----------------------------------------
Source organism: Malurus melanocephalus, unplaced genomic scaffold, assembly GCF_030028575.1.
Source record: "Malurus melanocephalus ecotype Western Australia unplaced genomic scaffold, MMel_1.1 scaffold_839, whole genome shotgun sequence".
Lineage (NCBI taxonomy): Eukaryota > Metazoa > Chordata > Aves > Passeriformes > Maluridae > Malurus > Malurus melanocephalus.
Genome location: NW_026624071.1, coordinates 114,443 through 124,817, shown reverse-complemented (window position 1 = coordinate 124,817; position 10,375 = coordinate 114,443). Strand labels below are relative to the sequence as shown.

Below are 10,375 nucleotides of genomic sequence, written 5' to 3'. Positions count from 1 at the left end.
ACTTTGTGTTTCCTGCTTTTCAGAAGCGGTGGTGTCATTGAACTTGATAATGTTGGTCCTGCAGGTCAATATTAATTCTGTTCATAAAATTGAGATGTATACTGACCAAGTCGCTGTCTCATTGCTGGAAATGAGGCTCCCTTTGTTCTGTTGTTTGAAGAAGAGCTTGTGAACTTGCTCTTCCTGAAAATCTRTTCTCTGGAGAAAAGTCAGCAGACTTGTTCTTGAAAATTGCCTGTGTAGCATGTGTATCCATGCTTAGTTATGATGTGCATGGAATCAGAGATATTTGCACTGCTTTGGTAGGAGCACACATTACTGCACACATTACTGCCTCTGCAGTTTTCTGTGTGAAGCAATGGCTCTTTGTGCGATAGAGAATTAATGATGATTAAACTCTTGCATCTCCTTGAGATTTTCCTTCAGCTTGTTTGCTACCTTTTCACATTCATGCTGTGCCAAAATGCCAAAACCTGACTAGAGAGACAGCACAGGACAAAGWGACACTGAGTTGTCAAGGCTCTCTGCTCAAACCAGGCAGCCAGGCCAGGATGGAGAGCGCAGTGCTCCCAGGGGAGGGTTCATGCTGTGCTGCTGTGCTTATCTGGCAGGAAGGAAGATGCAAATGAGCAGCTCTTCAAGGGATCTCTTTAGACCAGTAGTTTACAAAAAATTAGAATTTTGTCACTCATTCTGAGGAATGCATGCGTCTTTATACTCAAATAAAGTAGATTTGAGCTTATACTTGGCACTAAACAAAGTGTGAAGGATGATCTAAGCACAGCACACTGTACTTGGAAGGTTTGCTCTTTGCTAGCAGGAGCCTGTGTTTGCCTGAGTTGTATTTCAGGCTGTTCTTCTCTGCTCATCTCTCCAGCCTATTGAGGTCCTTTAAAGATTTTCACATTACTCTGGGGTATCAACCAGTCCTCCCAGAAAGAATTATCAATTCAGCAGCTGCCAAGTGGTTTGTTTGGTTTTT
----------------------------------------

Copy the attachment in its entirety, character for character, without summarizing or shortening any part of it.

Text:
Source organism: Malurus melanocephalus, unplaced genomic scaffold, assembly GCF_030028575.1.
Source record: "Malurus melanocephalus ecotype Western Australia unplaced genomic scaffold, MMel_1.1 scaffold_839, whole genome shotgun sequence".
Lineage (NCBI taxonomy): Eukaryota > Metazoa > Chordata > Aves > Passeriformes > Maluridae > Malurus > Malurus melanocephalus.
Genome location: NW_026624071.1, coordinates 114,443 through 124,817, shown reverse-complemented (window position 1 = coordinate 124,817; position 10,375 = coordinate 114,443). Strand labels below are relative to the sequence as shown.

Below are 10,375 nucleotides of genomic sequence, written 5' to 3'. Positions count from 1 at the left end.
ACTTTGTGTTTCCTGCTTTTCAGAAGCGGTGGTGTCATTGAACTTGATAATGTTGGTCCTGCAGGTCAATATTAATTCTGTTCATAAAATTGAGATGTATACTGACCAAGTCGCTGTCTCATTGCTGGAAATGAGGCTCCCTTTGTTCTGTTGTTTGAAGAAGAGCTTGTGAACTTGCTCTTCCTGAAAATCTRTTCTCTGGAGAAAAGTCAGCAGACTTGTTCTTGAAAATTGCCTGTGTAGCATGTGTATCCATGCTTAGTTATGATGTGCATGGAATCAGAGATATTTGCACTGCTTTGGTAGGAGCACACATTACTGCACACATTACTGCCTCTGCAGTTTTCTGTGTGAAGCAATGGCTCTTTGTGCGATAGAGAATTAATGATGATTAAACTCTTGCATCTCCTTGAGATTTTCCTTCAGCTTGTTTGCTACCTTTTCACATTCATGCTGTGCCAAAATGCCAAAACCTGACTAGAGAGACAGCACAGGACAAAGWGACACTGAGTTGTCAAGGCTCTCTGCTCAAACCAGGCAGCCAGGCCAGGATGGAGAGCGCAGTGCTCCCAGGGGAGGGTTCATGCTGTGCTGCTGTGCTTATCTGGCAGGAAGGAAGATGCAAATGAGCAGCTCTTCAAGGGATCTCTTTAGACCAGTAGTTTACAAAAAATTAGAATTTTGTCACTCATTCTGAGGAATGCATGCGTCTTTATACTCAAATAAAGTAGATTTGAGCTTATACTTGGCACTAAACAAAGTGTGAAGGATGATCTAAGCACAGCACACTGTACTTGGAAGGTTTGCTCTTTGCTAGCAGGAGCCTGTGTTTGCCTGAGTTGTATTTCAGGCTGTTCTTCTCTGCTCATCTCTCCAGCCTATTGAGGTCCTTTAAAGATTTTCACATTACTCTGGGGTATCAACCAGTCCTCCCAGAAAGAATTATCAATTCAGCAGCTGCCAAGTGGTTTGTTTGGTTTTT